It’s late afternoon in Wunsdorf, a small town 50km south of Berlin. Winter has left the landscape dry and hazy, so the lights are already on in the local refugee camp.
A team of guards, all of them German, has been watching over the facility since it opened last February. It’s a sprawling campus, complete with its own kindergarten, infirmary and school.
Families sleep in the main building – a former government administrative office. Young, single men sleep in containers outside – two or three in each room.
According to Wolfgang Brandt, spokesman for the regional home affairs office, it currently houses 630 people from several countries, including Syria, Iraq and Iran. The occupancy rate, however, is well below the camp’s capacity of 959 people
One of the residents, Mohammed Al-Khayeri*, is currently working out at the camp’s gym located inside the main building. Since arriving in Germany last September, the 23-year-old Iraqi has tried to spend as much time exercising as he can.
“I’m a little fat. I want to lose my belly,” Al-Khayeri says as he cracks a smile that belies his otherwise sombre demeanour.
Dressed in a black T-shirt, grey sweat pants and white Puma trainers, he recounts how he had to leave his family behind in 2014, as he fled the Islamic State of Iraq and the Levant (ISIL, also known as ISIS).
Exodus of refugees
Travelling via Turkey and along the Balkan route, he spent a total of $3,200 getting to Finland. But when his asylum application was rejected after a year and 10 months of waiting there, he was forced to take refuge in Germany
Al-Khayeri had known very little about Germany before he came, only that Chancellor Angela Merkel was welcoming refugees at a time when other countries were not. That was enough.
Germany hosts nearly a million refugees, most of them came last year as part of the exodus of refugees to Europe fleeing war in Syria and Iraq.
He and his 100 or so travelling companions – all single men – sometimes had to sleep in the forest or contend with thieves. “Maybe I’ll die today, or tomorrow,” he says he often thought to himself in his darkest moments. He struggles to contain his emotions as he recounts his journey.
Al-Khayeri’s family is still in Iraq.
Al-Khayeri makes sure to pray five times a day in the camp’s prayer room. There is no mosque here though – an observation which would be unremarkable in any other location. Here that fact is noteworthy because this is the exact site on which Germany’s first mosque was built back in 1915 as part of a plan to encourage young Muslim men to fight for Germany during World War I.
It all goes back to a time when war was starting to smoulder across Europe. The German aristocrat, adventurer and diplomat Max von Oppenheim presented Kaiser Wilhelm II with a grand plan.
To boost Germany’s chances of winning the war, he reasoned that the country should re-engage Muslim soldiers captured from Russian, British and French forces by convincing them to wage a religious war against the allies – the British, French, and Russian alliance.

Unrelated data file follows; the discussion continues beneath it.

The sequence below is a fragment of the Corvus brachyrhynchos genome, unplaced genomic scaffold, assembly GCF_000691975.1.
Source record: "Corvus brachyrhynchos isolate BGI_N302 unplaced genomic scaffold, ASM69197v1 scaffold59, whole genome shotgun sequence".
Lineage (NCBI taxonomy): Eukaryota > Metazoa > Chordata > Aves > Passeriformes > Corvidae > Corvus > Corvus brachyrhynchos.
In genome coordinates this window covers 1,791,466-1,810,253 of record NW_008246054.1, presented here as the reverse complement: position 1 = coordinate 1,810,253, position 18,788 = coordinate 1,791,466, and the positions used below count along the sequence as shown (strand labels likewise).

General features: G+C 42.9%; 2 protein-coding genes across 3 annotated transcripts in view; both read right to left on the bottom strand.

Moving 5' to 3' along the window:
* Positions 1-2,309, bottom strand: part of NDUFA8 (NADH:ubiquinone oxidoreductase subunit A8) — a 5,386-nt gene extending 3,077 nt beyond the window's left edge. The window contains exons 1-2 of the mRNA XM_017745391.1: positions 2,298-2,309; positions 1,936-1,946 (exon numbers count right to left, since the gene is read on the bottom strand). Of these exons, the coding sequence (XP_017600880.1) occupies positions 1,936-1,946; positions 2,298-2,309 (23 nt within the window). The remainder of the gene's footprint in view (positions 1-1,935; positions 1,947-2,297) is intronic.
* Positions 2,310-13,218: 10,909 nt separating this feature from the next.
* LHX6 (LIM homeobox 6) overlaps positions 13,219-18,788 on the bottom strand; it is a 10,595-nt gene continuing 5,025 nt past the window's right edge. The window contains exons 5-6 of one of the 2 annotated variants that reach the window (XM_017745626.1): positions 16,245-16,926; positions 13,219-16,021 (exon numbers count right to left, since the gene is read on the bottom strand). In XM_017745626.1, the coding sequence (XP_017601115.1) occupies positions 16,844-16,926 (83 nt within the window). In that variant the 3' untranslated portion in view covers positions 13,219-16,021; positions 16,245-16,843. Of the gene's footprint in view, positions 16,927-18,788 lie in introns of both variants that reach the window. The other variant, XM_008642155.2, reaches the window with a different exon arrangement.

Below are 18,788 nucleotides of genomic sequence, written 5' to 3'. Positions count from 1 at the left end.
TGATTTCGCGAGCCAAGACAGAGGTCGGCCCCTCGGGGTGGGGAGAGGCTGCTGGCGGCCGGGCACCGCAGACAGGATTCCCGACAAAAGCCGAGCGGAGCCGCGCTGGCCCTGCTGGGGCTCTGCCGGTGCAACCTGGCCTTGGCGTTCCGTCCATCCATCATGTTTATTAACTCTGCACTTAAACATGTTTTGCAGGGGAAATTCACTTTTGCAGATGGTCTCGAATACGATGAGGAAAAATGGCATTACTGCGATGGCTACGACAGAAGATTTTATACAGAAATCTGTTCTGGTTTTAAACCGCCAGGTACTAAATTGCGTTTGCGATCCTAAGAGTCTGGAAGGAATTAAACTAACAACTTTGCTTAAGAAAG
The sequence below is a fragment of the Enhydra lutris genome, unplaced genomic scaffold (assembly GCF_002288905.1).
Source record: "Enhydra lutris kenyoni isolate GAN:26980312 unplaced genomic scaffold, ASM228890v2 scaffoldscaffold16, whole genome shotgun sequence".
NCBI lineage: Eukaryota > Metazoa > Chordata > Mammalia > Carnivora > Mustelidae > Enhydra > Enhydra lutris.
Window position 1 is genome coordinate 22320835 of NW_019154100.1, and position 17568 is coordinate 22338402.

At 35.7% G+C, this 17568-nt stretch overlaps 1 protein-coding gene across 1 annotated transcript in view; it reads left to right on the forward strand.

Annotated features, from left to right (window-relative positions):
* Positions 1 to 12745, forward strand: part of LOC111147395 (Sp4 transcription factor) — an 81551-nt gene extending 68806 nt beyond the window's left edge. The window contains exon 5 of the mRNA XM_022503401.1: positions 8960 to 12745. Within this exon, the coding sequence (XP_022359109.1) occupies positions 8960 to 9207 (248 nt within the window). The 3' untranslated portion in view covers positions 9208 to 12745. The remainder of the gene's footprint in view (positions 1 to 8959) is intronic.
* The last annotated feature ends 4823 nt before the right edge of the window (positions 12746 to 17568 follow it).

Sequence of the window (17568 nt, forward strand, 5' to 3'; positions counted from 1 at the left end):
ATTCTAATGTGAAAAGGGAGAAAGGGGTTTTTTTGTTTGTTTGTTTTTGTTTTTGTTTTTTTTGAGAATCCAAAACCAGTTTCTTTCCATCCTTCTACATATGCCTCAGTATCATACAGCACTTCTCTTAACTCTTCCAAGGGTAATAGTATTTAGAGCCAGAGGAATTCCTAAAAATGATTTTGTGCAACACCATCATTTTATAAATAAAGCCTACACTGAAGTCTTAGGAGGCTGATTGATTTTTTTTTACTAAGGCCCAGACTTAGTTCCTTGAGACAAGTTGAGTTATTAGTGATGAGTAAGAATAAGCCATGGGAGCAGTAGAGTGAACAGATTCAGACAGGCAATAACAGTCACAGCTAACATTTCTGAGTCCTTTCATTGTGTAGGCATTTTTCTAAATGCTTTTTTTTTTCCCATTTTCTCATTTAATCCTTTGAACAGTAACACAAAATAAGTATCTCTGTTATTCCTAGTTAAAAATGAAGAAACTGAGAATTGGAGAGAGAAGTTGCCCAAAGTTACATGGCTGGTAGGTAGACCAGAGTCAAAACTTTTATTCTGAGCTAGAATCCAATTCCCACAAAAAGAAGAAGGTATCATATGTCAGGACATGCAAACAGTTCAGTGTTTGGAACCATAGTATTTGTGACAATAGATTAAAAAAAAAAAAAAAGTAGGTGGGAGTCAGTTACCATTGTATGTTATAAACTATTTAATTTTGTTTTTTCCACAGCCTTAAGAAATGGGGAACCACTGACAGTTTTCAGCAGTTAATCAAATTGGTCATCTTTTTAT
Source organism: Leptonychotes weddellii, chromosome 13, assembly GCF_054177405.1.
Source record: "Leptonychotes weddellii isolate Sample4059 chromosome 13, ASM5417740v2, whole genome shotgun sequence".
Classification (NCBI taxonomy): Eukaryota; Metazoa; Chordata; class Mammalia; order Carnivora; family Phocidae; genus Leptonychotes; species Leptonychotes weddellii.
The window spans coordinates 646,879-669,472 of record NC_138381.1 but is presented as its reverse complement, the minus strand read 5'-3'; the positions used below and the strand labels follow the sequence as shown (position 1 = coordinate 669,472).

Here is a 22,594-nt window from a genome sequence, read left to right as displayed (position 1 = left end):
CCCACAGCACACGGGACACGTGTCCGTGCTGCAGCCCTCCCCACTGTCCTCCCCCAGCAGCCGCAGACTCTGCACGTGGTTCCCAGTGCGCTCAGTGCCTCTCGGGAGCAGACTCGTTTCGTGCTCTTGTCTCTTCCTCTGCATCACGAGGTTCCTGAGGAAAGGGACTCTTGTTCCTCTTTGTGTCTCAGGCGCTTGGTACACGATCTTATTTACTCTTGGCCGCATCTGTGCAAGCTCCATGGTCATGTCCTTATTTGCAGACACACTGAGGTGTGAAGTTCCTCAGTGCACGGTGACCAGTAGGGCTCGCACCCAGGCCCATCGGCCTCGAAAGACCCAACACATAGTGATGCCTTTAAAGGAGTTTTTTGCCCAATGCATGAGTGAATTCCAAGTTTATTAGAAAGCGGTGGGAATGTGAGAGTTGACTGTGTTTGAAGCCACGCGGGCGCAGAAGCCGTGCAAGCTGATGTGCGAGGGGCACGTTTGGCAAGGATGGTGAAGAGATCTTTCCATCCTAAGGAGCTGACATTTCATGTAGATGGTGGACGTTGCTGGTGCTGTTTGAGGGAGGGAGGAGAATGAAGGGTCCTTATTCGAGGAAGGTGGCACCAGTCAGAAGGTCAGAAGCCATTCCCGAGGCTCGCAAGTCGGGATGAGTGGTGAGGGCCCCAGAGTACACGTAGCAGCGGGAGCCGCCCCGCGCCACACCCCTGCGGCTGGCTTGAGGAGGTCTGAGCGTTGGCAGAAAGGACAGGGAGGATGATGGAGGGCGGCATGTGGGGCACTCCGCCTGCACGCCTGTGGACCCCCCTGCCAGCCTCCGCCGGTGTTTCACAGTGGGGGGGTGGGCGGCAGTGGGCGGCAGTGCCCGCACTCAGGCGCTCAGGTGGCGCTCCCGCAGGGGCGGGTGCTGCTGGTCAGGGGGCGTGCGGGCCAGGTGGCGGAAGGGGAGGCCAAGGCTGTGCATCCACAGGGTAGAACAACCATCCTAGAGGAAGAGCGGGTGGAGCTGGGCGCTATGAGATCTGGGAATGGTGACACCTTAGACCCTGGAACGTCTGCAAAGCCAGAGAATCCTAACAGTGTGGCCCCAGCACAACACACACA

In 1914, Oppenheim wrote: “In the battle against England … Islam will become one of our most important weapons.”
The German-Ottoman alliance
The plan, a convenient corollary of the German-Ottoman alliance, was formally launched by Turkish Sultan Mehmed V shortly after the start of the war. From a mosque in Constantinople, the Sultan declared Britain, France and Russia the enemies of Islam, calling upon the Muslim subjects of those countries and their colonies to resist their oppressors.
According to the fatwa that was subsequently issued, any Muslim that engaged in war against the Ottomans would have to pay the highest penalty.
In the same year, two prisoner of war camps were built in Wunsdorf and Zossen – 7km away. Wunsdorf’s Halbmondlager (Half Moon Camp) – so called because of the high concentration of Muslims – held about 5,000 prisoners at its peak, while Zossen had more than 12,000.
The prisoners, captured from auxiliary Allied troops from India and African colonies, as well as from the Crimea, Kazan and Caucasus, received special treatment in Wunsdorf.
The camp had a relatively small number of occupants per square metre, friendly prison staff and the free exercise of religion. Complete with a cupola, minaret and prayer room, the wooden mosque’s inauguration coincided with the beginning of Ramadan in 1915.
Islam was seen as a tool to achieve Germany’s political and military objectives. “It was actually the Germans who were observing whether all the rituals that belong to [the] Islamic faith were [being] carried out or not,” says Reinhard Bernbeck, a professor of Near Eastern Archaeology at the Free University of Berlin.
It was the Germans who strongly encouraged the Muslims to pray five times a day, for example, Bernbeck adds.
Friday sermons were used to politicise the prisoners, and a propaganda newspaper called “al-Jihad” was circulated within the camps. The mosque, stylised to remind the prisoners of different Islamic civilisations, included calligraphic inscriptions urging them to join the religious war.
Germany’s relationship with Islam
Despite the calculated efforts, only a small proportion of the Muslim prisoners of war ended up fighting for the German side. At least 1,100 people from Tatarstan – now part of Russia – 1,084 Arabs and 49 Indians defected.
But some of those soldiers requested to be sent back to the PoW camp because the preferential treatment they had enjoyed there was so much better than life at the front.
Ultimately the project was considered a failure.
Only 15 years after its inauguration, the mosque was demolished